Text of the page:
I sent my daughter to kindergarten today. Sure, the morning started out with happy smiles and lots of shouting, but the closer we got to school, the quieter she became. Our neighbor’s daughters walked with us, and my daughter switched back and forth between Daddy (holding up the rear with a coffee cup) and Mommy (leading the procession with the stroller.) There was more hand-holding this morning than at a fifth-grade dance. She was brave and did not cry. (Neither did I, although my husband did have a somewhat suspicious allergy problem.) She didn’t smile, but she didn’t cry. Once the children went indoors, the parents rushed to the windows like tourists at a zoo to see how the little people behaved. I watched as my daughter found her cubby and coat hook, found her spot at the (severely overcrowded) table, carefully analyzed each person already sitting at it, then sat down. She looked outside, blew me a wave and a kiss, and then seemed to dismiss me from her mind entirely.

The drop-off was immediately followed by a welcome PTA tea. There were no familiar faces, excluding one: the mother with the ugly kids about whom I have previously written (http://thepantlesswonder.blogspot.com/2010/05/ugly-duckling.html.) Karma is a bitch. Otherwise, the environs and fellow participants were as unfamiliar to me as they were to my child. There were, of course, the usual stereotypes: the parent who already declared that she does not give her child flu shots (and thank you for giving me even more reasons to get my child vaccinated), the pregnant mom, the anxious grandparents, etc. Then there were a few new ones: the visibly and numerously tattooed, the hangover helmet, and the too-short leopard print dress (and that one was on a child.) Toto, we are not preschool anymore. Obviously, I have nothing against the tattooed (having some myself), tying one on, or animal prints (as long as I’m not wearing them), but it being the first day of school and all, I sort of expected all the kids (and parents) to be scrubbed and wearing their best. One child looked like he had been slapped awake just minutes prior and was still wearing yesterday’s clothes. Obviously, I’m being a judgmental be-yotch here as everyone with a small child knows that fighting over clothes is a losing battle, but a little cold water and a brush never did anyone any harm.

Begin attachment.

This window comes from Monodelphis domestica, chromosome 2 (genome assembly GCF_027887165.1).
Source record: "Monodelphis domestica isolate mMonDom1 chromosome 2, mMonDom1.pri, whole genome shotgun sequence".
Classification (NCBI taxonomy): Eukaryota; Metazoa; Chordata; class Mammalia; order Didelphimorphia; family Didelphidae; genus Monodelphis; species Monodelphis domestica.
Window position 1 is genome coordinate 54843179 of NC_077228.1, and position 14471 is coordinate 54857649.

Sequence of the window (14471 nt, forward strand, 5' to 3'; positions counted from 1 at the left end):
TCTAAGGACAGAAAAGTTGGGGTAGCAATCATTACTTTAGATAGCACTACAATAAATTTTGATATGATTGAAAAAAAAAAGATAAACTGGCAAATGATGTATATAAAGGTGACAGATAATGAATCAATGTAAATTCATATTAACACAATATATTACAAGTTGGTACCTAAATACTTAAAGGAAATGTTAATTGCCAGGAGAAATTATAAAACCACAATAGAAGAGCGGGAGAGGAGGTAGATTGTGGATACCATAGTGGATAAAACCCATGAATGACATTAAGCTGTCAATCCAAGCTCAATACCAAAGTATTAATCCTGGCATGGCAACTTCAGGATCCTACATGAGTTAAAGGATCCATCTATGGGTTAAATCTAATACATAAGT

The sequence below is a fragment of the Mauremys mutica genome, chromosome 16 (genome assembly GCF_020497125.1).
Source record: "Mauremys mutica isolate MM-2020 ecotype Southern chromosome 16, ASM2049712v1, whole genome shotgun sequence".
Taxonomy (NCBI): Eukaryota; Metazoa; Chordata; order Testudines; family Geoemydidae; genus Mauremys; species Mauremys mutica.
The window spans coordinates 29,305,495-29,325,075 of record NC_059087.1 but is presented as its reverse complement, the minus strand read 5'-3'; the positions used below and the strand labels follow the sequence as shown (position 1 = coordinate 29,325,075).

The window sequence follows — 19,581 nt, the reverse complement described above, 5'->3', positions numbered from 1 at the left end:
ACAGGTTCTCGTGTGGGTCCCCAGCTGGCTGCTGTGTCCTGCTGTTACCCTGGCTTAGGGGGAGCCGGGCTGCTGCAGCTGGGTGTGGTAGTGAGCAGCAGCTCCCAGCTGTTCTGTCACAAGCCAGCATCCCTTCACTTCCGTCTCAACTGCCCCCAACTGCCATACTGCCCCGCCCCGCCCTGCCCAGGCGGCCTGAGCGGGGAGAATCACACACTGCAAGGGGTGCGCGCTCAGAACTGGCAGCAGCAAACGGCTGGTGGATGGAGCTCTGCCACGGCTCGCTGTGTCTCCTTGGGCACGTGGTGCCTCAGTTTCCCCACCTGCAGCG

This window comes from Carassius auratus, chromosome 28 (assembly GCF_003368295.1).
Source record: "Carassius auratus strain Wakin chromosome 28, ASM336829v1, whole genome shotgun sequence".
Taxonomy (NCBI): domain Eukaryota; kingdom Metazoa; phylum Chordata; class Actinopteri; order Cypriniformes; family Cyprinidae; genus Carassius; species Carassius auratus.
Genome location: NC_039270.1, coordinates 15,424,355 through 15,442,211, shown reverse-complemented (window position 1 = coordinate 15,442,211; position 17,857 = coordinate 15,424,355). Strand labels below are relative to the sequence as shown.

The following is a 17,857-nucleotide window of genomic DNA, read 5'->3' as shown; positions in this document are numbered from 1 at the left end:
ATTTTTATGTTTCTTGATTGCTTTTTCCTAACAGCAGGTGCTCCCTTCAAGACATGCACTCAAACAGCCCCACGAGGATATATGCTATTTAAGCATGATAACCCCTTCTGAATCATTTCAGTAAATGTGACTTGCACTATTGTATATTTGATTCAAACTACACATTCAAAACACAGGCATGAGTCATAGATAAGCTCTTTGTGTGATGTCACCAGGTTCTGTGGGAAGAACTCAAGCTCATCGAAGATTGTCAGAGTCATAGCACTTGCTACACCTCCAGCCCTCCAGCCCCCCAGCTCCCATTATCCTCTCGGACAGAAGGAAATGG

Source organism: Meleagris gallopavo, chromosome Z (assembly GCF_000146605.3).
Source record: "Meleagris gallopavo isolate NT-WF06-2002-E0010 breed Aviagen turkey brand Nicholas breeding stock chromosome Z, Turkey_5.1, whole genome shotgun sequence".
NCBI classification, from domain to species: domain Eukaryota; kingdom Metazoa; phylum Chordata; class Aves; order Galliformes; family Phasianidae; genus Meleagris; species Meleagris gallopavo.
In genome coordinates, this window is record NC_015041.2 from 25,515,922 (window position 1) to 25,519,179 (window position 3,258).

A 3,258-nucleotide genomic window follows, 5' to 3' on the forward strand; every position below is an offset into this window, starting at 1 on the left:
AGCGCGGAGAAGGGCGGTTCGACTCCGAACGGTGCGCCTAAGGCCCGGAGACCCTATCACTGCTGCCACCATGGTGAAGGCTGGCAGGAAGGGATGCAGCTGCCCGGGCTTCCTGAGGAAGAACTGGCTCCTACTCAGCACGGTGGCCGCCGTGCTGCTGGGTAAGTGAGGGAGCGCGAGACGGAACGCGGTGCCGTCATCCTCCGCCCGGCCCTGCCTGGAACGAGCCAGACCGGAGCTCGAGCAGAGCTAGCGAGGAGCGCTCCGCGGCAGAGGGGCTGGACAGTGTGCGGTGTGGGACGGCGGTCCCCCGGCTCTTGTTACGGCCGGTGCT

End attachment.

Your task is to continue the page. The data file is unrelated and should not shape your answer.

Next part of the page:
Strangely enough, it is her brother who seems the most upset at the change in routine. The victim of her crimes, the tortured and abused younger child was really sad this morning. He screamed, he cried, he refused to put on his shoes, and kept asking where she was going. After the PTA tea (where no tea was served) he wanted to know why we were leaving his sister behind. He was one very unhappy child. However, once we arrived back home and he realized it was just the two of us, he cheered up considerably. I’m sure he’ll be even happier when he realizes that his naptime is all but forgotten as well as his sister’s pick-up time cuts directly into it. Lose one kid, gain the other.

And so, I don’t have to pick up my daughter until almost three o’clock in the afternoon. Even her longest day at preschool was two-hours shorter than her first day of kindergarten. I can't wait to hear all about her day and her new friends. It's a toss-up if she'll go stealthy and silent, keeping everything to herself as she processes it all, or if she goes wide and loud and not only tells me every detail, but insists on calling both sets of grandparents and her father to share as well. Also up for debate is whether she is excited about returning tomorrow. Only time will tell - lots and lots of time. Hours and hours of it before she's back home with me. I bet she'll get used to it quicker than I will.